History in their HANDS

June 20th, 2015 12:07 pm

First Posted: 4/4/2012

At 11 a.m. April 1, a group of children arrived at the Jewish Discovery Center in Clarks Summit ready to make and bake Matzah, unleavened bread eaten by people of the Jewish faith during Passover. "We are going to make Matzah…" Rabbi Benny Rapoport, center director, told the children and they in turn vocalized their enthusiasm by loudly chanting, "Matzah, Matzah, Matzah…lots of Matzah, Matzah." All eyes and ears were on Rabbi Rapoport, as he explained the significance of the Matzah.

He told them, "When the Jewish people left Egypt, they went so fast they had no time to bake bread and instead of bread they had Matzah (unleavened bread). On Passover, we think about ego and we're going to become very, very humble, really small and really flat. When the Jewish people left Egypt, God said, You are going to become my people. We're going to go to a mountain called Mount Sinai, but in order to become my people, the Jewish people have to become humble…we have to not be egotistical.' "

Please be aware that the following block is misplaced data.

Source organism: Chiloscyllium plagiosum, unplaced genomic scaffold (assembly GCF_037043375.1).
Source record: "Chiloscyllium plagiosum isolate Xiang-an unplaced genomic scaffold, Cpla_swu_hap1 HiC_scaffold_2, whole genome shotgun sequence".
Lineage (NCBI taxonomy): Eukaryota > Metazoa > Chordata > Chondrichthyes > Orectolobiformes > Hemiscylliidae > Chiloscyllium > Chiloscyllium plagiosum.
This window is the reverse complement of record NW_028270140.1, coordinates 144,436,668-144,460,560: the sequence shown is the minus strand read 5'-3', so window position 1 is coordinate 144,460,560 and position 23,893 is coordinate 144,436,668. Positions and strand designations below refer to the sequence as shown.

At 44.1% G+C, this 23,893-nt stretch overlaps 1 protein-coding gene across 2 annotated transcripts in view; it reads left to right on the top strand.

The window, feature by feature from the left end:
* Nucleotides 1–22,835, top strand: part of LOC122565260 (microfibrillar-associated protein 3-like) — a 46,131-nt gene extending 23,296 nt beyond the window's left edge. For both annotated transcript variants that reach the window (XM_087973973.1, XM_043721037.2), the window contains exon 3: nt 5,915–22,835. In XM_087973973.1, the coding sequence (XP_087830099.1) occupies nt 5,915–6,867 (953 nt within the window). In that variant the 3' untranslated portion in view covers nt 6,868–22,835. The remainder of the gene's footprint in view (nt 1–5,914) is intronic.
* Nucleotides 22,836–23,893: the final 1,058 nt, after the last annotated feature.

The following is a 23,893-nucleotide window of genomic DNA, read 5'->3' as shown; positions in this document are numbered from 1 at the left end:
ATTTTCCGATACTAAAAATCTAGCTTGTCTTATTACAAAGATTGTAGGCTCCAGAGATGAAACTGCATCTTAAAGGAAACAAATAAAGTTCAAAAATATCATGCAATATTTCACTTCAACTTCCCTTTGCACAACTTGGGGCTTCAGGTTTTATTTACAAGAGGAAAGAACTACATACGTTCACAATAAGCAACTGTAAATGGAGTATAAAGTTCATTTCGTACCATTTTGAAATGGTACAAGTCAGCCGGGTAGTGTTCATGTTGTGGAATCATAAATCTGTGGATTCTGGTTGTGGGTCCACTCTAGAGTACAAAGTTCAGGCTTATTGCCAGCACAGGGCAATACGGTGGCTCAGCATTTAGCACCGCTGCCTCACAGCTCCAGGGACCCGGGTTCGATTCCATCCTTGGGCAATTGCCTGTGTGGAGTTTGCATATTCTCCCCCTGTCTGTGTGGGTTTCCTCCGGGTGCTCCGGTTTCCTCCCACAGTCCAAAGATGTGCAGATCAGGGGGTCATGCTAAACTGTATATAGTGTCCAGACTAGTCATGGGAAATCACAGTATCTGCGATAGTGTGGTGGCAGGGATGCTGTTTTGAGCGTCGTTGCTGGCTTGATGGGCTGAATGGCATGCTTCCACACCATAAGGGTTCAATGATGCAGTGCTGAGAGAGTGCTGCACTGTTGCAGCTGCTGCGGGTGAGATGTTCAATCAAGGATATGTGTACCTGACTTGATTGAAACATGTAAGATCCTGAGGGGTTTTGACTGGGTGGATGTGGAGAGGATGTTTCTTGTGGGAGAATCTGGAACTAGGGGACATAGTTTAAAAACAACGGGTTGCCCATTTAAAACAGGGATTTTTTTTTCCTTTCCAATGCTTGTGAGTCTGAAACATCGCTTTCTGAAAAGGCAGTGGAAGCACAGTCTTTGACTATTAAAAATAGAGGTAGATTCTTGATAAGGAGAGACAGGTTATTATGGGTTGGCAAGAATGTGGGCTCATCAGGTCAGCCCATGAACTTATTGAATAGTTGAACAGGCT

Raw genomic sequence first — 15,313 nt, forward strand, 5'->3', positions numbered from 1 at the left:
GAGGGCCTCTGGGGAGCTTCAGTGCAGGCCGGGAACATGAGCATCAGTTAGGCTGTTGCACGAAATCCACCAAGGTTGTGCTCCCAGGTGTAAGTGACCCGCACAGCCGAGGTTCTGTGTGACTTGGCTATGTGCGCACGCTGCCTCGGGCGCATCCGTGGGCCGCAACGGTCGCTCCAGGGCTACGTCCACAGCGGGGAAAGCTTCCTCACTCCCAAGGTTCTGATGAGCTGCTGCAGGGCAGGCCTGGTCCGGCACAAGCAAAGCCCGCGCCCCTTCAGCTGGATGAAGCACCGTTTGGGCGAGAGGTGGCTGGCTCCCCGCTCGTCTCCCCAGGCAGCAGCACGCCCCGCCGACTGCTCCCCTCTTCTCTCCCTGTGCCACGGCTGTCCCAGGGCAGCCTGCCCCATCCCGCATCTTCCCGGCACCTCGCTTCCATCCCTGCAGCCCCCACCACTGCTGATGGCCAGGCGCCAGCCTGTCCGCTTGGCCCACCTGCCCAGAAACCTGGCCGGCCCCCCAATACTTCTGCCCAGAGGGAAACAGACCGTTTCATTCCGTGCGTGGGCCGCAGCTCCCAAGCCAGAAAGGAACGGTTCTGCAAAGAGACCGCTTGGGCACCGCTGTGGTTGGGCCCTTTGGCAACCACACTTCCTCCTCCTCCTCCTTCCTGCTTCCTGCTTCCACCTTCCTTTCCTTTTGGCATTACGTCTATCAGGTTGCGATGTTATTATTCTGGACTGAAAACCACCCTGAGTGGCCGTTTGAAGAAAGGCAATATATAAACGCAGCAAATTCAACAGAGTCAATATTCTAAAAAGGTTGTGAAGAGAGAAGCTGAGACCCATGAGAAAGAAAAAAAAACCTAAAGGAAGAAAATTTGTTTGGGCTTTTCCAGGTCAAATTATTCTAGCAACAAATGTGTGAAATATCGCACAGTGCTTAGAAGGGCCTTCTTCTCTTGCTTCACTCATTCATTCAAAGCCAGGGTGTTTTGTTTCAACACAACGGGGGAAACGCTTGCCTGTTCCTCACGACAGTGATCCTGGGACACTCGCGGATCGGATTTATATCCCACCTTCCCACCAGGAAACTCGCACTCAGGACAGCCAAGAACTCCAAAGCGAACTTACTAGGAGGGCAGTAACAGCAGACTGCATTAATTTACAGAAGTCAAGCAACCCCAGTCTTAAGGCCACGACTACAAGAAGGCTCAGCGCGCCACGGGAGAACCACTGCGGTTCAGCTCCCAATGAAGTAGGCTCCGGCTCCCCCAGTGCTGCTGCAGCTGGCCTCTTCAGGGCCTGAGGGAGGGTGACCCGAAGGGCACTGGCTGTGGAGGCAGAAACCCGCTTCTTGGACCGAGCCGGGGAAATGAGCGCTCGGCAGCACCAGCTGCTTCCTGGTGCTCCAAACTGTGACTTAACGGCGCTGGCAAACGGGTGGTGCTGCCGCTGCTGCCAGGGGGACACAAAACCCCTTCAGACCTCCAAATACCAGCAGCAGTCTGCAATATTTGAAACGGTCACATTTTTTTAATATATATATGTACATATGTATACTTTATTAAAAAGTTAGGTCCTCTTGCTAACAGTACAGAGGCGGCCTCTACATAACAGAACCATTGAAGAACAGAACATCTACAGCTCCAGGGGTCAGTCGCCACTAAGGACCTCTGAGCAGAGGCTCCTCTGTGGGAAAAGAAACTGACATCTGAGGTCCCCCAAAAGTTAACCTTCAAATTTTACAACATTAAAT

Among the children in attendance at the program were Tova Myers, 10, Clarks Summit, and Emily Kessler, 6, of Scranton. Myers said, "I always come to the Jewish Discovery Center with my family for all of the activities. They make everything fun and exciting and they're really good friends of our family." Kessler said, "It's fun."

This year, Pesach, or Passover, is observed April 6 - 14 and Matzah is eaten on the first two nights, fulfilling the Torah's commandment, "Matzot shall you eat…" according to chabad.org. The Passover Seder, or Seyder in Yiddish, is a Jewish ritual feast that marks the beginning of the Jewish holiday, Passover.

Matzah symbolizes faith and represents slavery, and consists only of flour and water. It is not allowed to rise and must be baked in 18 minutes or less.

The round Matzah baked April 1 at the center was "Model Matzah," symbolic of the handmade Matzah made by Jewish people as they fled Egypt. The Matzah is broken at the Seder and a piece put aside in an "afikoman," a small bag.

"We don't have the Passover lamb so we keep the small piece of Matzah in the afikoman to remind us. The Matzah is hidden during the Seder – we put it away in the beginning and take it out at the end. This broken middle Matzah symbolizes humility, and will be eaten later as the "bread of poverty," said Rapoport.